I think you make videos explaining things, which students can watch, and not one-on-one work. (Though I could be wrong.) https://schoolhouse.world/about/faq
posted by wenestvedt at 6:48 AM on January 25


I help with hiring at a niche retail store, and we honestly don't look at resume/job history - it all comes down to "does this person seem reliable and trainable and can they interact with other people in an appropriate way that doesn't leave anyone feeling uncomfortable?" We also don't call references, though we do run a background check. I am not much of a people person, and spent 10 months working a cash register. It was not nearly as miserable as I expected it to be - the vast majority of customers were kind and interesting, and because the stuff we sell is entirely discretionary, it was generally very low-pressure. Put in some applications!
posted by coppermoss at 6:59 AM on January 25 [1 favorite]


Your state or country may still be looking for contact tracers, and from I've seen, it looks like they train you for the job.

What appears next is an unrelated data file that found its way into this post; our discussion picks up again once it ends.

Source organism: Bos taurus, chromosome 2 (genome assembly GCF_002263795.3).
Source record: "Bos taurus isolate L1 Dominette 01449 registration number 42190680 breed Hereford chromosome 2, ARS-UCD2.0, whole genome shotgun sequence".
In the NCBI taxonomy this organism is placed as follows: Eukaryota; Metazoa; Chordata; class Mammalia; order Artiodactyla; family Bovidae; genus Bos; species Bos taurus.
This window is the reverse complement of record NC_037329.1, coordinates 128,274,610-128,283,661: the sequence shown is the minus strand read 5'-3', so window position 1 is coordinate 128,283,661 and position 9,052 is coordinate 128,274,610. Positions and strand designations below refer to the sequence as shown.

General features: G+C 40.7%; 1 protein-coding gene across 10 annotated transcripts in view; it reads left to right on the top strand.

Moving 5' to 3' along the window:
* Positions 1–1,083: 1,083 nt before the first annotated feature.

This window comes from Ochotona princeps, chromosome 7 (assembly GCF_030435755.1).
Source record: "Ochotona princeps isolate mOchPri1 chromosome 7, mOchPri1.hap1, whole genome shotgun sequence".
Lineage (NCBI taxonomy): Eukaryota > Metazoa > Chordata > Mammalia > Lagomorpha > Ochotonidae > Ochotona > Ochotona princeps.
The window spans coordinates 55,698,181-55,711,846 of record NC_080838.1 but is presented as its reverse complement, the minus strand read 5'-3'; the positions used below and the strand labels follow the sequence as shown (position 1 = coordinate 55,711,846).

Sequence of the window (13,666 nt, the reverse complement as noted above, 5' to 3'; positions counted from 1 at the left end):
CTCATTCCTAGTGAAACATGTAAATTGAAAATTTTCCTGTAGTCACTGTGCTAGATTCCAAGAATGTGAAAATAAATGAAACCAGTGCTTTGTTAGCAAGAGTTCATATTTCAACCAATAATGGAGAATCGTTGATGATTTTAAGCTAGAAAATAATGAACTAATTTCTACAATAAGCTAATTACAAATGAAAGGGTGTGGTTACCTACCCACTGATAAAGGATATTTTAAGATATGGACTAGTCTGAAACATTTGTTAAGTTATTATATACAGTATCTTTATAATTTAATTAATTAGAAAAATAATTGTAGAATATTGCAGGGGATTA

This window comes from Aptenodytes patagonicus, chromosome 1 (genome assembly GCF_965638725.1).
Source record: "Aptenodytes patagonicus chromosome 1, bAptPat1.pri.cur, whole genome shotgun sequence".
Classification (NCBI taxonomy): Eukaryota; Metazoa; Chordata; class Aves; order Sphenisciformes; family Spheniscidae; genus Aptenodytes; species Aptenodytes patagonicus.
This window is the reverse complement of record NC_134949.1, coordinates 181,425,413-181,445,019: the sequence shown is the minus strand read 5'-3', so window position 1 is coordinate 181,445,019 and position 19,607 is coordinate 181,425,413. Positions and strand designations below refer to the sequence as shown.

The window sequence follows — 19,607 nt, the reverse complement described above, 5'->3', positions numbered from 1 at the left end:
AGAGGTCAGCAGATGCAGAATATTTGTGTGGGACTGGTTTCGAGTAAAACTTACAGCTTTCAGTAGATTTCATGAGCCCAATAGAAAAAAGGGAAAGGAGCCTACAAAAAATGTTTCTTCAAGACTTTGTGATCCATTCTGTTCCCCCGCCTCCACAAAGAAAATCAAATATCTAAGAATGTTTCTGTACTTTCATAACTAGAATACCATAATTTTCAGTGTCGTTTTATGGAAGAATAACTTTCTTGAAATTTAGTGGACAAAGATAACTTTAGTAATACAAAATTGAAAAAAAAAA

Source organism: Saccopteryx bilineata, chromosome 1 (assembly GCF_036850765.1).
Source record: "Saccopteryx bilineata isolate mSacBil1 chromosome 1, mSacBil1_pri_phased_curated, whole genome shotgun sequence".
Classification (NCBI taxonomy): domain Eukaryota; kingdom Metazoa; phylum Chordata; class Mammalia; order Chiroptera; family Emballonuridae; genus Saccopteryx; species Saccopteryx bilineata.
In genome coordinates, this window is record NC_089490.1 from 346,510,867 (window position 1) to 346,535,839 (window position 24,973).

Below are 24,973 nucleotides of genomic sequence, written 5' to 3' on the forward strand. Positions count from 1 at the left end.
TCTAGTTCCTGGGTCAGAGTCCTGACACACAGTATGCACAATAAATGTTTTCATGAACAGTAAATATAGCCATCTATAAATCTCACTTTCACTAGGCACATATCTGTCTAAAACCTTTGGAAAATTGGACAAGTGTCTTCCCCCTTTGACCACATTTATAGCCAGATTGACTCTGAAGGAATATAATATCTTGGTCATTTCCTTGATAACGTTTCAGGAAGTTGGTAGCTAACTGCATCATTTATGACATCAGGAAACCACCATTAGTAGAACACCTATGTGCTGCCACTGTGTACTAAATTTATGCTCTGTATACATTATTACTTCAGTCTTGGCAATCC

posted by carrienation at 9:23 AM on January 25 [3 favorites]


Just a note that I can think of many people at the retail and food industry jobs I worked who were much older than the typical employee, I'd say it's commonplace in my experience. For reference, these were barista and bookstore jobs. These folks were often tight with the managers but great to work around, a mix of responsible and kind to younger inexperienced folks like me.
posted by moons in june at 11:10 AM on January 25


My place is hiring for medical receptionists at the moment, and your resume sounds like what we look for. Some customer service, but in a fairly straightforward way, some computer skills, and opportunities to progress to a practice manager / medical billing?
posted by quercus23 at 4:05 PM on January 26


In addition to the job search, you might consider signing up to do paid user studies on your free time. The idea is that some companies have products that need to be tested out before they are released to the general public. People are recruited to provide feedback on these products, and are compensated with money or with gift cards. The pay can vary quite a bit ($10/hour at a university to $50/hour or more in the private sector).